As part of an effort to provide value for our customers and readers, Lucep regularly seeks out tips and guidance from sales industry professionals and topic experts. Today, we bring you something that every inside sales professional needs to know – best practices shared with us by a sales expert who is also one of the top ranking Directors of the American Association of Inside Sales Professionals.
With 14,000 members globally, The AA-ISP is an international association dedicated exclusively to advancing the profession of Inside Sales.
The Association offers an wonderful opportunity for inside sales professionals to learn the best practices across the globe and see what’s happening in other parts of the world which works best for them.
Our intention with this post is somewhat similar. Provided below are some key highlights from our conversation with a reputed sales expert, along with detailed suggestions included in the relevant sections of the conversation.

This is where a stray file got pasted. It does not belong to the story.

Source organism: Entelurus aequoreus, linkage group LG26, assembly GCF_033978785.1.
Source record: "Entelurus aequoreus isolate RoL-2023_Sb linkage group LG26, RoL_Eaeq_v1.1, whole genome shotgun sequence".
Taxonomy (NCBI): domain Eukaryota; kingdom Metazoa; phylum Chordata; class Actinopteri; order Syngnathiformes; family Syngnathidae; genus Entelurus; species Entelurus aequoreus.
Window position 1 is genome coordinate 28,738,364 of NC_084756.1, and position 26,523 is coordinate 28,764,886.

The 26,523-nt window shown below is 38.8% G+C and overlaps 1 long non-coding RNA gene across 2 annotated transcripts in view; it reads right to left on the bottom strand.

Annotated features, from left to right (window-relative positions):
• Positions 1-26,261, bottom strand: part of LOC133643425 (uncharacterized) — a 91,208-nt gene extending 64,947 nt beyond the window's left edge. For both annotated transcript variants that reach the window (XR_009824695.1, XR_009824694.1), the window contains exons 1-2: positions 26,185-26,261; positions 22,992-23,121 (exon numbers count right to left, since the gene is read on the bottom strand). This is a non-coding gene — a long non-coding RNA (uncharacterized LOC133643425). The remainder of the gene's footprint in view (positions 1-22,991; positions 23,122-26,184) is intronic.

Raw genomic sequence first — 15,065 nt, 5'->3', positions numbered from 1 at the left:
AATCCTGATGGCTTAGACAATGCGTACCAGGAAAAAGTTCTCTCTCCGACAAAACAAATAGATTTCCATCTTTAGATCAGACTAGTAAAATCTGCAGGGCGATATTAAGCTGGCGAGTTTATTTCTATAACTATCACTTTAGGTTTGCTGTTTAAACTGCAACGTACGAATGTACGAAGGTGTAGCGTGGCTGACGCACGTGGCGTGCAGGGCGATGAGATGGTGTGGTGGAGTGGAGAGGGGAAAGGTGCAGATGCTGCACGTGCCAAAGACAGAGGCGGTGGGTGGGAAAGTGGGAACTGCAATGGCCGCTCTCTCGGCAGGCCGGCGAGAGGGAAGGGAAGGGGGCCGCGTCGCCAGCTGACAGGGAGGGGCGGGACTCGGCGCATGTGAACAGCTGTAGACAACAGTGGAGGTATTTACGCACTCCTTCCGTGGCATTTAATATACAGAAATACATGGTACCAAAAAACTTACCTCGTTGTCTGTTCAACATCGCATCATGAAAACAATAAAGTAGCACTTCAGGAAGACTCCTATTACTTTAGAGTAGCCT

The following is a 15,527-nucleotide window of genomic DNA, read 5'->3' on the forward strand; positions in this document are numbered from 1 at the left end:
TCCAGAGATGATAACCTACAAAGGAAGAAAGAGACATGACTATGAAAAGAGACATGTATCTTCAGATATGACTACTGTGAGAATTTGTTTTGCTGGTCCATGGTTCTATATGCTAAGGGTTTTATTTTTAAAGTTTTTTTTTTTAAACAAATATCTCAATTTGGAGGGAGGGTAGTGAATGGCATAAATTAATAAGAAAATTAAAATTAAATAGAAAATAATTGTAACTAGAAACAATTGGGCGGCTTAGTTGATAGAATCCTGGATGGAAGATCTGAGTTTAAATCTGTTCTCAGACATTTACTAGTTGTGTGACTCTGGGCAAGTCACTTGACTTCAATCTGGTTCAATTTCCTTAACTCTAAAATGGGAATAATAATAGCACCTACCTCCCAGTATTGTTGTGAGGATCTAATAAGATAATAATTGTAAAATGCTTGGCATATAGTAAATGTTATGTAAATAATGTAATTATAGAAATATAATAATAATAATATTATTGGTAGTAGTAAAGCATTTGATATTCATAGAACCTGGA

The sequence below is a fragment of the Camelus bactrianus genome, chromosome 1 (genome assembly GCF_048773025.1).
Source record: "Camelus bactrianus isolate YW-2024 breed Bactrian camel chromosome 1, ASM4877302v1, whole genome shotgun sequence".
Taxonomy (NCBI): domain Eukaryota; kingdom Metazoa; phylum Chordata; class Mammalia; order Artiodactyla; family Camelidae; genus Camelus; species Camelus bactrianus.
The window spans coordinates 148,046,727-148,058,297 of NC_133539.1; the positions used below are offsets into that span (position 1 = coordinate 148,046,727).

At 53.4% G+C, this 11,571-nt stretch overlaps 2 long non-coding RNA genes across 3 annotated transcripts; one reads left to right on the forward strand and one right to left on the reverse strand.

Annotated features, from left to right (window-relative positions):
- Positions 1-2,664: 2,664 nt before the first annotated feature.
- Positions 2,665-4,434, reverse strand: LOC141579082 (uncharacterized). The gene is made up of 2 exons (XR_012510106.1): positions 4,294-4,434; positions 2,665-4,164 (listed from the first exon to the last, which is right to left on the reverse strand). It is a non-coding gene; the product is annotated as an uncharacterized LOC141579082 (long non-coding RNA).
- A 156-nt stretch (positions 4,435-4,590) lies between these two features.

1. Hire the right people and talent.
The most important thing for inside sales companies who want to begin their journey is that it always starts with people. I would always say hire the right talent, hire the right people. Whether you are a startup or you are already a mature company from any business sector or function, getting the right people is very important.
The reason why it is very important for inside sales also is that if you see globally – and this is especially prevalent in the areas where companies are just setting up inside sales or just thinking of venturing into inside sales – they take people who are good at direct sales or field sales, and put them to work in inside sales.
This is a common practice in many companies across the globe. I would leave out America, because the U.S. is much more mature. But outside the U.S., you’ll find this trend quite prevalent, where direct sales team members who have performed well are asked to join or lead the inside sales team.
It has worked well for some companies, but it might not work for everyone. It doesn’t mean you will do well in inside sales just because you’ve done well in field sales or direct sales, because it’s a completely different ball game.
Yes, basic sales skills remain the same. But in inside sales, you add the complexity that you don’t meet the person face to face. You have to accept the fact that you are not physically meeting that person. So somebody who has really done wonders in sales – in direct sales, they may or may not be able to perform in this area, so you need to look for that skill set when hiring.